Single review – Michael Vickers, When you said that we were through

Released: 11/09/2020

Reviewed by Imogen Cresswell

“When I said I wanted you, I meant for gold and I still do”.

Marked BBC Introducing’s ‘track of the week’ only days after release, When You Said That We Were Through has become the newest top single from one of Leicester’s most versatile artists Michael Vickers. Becoming the fourth number of his EP Poetic Nonsense, it joins Dead and Buried, I’ll Be There, and You’re Not Around Anymore as a bonus track. These tracks have made several appearances on radio shows, such as Live Local and Loud and BBC Radio Leicester, etc. Vickers has also shown appearances on Soundcloud, and in playlists on Spotify. 

When You Said That We Were Through became an immediate favourite the moment the sweet melody of the acoustic guitar came in. These warm tones, from the layers of sound so flawlessly produced, create such a filling atmosphere. The subtle rolling drums could fool an audience into thinking they are stood by the waves on a tropical beach, feeling the exact emotions Vickers is portraying with his lyrical poetry. It is hard to neglect that the vocals are very suitable for this particularly reminiscent, stylised track, which only proves the talent of this artist. When you compare another self-made track from his EP (e.g. Dead and Buried), you learn not only can he perform romantic and clear vocals, but he can also adapt them to fit the rougher indie-rock genre. 

The meaning behind this track, as described by Vickers, is given from the viewpoint of a person who spills out their thoughts and feelings after experiencing a particular level of hurt due to circumstances they could not control. As the listener, you can insert yourself into the shoes of Vickers, and learn how it feels to have the same level of regret and anxiety as the subject of the story, and the thoughts of what you could have done to save something that had meant so much to you.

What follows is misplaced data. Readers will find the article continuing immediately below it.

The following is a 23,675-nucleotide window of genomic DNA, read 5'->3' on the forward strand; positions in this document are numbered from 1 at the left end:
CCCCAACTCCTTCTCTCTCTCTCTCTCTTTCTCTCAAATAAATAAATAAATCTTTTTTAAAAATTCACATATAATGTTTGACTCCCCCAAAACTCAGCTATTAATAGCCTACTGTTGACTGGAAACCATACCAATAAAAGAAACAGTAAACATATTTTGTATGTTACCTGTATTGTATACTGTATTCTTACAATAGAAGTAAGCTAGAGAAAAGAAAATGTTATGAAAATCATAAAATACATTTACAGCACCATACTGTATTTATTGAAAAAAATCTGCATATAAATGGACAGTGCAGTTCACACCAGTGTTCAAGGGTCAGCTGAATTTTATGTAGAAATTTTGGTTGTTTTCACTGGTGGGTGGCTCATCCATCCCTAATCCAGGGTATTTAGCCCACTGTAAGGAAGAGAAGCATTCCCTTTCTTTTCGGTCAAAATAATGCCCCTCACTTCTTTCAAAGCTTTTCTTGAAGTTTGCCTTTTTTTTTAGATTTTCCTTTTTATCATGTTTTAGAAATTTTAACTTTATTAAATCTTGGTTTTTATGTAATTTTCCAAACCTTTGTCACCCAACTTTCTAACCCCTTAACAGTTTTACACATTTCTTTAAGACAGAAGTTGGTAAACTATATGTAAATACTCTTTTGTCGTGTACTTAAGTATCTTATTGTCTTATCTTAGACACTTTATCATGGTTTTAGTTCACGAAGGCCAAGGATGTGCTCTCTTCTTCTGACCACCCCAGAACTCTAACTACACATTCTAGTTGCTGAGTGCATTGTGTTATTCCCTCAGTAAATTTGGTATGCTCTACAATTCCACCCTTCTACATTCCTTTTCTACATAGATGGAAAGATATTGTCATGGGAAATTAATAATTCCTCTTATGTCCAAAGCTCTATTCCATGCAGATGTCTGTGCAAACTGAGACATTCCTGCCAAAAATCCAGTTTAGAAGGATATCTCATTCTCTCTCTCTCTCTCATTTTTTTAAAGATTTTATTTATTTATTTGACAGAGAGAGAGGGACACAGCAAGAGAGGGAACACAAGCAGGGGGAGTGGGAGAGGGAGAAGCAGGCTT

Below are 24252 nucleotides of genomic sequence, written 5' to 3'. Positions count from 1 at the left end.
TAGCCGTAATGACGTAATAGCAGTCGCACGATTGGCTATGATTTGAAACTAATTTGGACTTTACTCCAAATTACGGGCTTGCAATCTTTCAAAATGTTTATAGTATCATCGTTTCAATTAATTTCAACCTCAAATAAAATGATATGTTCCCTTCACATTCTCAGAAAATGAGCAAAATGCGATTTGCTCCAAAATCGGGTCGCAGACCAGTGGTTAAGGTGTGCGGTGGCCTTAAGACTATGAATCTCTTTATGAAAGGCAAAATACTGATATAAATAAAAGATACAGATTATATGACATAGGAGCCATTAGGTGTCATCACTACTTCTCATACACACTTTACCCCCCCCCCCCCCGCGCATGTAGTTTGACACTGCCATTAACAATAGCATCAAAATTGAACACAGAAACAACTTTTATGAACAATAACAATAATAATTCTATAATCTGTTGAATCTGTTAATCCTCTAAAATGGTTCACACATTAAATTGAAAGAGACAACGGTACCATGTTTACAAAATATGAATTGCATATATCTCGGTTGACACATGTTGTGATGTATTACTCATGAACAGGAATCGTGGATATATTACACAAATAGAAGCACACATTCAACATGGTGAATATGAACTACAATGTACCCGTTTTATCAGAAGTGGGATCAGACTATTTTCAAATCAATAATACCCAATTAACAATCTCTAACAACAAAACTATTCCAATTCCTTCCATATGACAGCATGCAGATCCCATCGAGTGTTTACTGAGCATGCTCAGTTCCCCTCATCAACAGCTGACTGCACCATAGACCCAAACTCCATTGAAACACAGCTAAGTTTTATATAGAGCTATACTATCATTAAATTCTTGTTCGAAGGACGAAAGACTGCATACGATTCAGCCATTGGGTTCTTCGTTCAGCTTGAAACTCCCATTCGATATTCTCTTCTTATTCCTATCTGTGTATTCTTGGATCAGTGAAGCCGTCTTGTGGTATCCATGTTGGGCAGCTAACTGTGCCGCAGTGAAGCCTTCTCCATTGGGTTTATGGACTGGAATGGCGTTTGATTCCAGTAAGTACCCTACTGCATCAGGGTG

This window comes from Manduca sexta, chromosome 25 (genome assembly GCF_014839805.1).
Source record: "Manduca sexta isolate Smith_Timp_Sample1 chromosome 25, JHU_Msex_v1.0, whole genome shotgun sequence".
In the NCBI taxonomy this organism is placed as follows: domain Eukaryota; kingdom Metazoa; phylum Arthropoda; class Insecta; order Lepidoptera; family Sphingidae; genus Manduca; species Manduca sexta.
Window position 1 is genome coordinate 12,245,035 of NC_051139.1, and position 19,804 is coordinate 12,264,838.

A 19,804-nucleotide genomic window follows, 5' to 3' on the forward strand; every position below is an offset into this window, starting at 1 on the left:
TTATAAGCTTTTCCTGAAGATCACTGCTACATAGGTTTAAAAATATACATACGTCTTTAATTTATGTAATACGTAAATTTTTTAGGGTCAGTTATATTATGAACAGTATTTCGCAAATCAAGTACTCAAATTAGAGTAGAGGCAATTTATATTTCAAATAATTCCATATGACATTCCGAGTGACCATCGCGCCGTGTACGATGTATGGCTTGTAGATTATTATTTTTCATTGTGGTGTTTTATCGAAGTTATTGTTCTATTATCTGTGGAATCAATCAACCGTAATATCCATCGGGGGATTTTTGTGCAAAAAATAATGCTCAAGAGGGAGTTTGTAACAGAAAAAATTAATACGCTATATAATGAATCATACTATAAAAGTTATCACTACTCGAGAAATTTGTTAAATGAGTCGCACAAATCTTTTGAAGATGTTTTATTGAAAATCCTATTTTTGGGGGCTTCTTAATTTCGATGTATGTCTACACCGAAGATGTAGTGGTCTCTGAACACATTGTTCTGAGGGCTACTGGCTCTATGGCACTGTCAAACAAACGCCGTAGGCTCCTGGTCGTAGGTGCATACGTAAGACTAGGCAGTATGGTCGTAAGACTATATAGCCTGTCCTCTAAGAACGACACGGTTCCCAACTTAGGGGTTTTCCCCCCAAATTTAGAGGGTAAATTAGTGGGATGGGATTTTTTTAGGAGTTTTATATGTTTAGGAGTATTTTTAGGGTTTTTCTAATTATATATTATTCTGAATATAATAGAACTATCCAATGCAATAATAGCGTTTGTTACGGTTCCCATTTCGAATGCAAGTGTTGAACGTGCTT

When You Said That We Were Through inspires the delightful sounds of early 50’s to early 60’s easy listening lounge music, brought back to life by Vickers. The instrumental can be closely associated with artist Perry Como’s For the Good Times and Killing Me Softly With Her Song, due to the layers of guitar filling up any empty space so that the piece remains full and vibrant even when Vickers may not be singing.

Vickers utilises the effects of his guitar very well, with subtle tremolo that is perfectly placed to keep things different and fluid. When You Said That We Were Through also shares an influence with the style of Bobby Vinton, when thinking about the background vocals and how they emphasise the main vocals of the song to make them more prominent. 

The structure of the song itself follows a slight poetic stanza of some sort; the continuous verse structure with no defining chorus keeps a steady flow of the story. There is a brief moment in this single in which the melody and rhythm changes, providing it with a modern twist and keeping it once again stimulating for the listener.

You can listen to When You Said That We Were Through here.

This single and overall EP has proven to be an incredible movement for Michael Vickers. From learning guitar at a young age to battle his ADHD, to having his music appear on distinguished radio stations, there is certainly a lot of admiration for this artist. From rap to retro, The Beatles to Nirvana, spending his life absorbing such a vast range of music has proven beneficial to Vickers.

Appearing at Glastonbury in 2015 and having his music used in shows from large broadcasters such as ITV, is something Vickers proudly states as an achievement. Vickers is a fluid musician and is never afraid to experiment with his style; he will always have something new to give, so be sure never to limit yourself to only one of his creations. 

You can listen to Michael’s EP Poetic Nonsense here.



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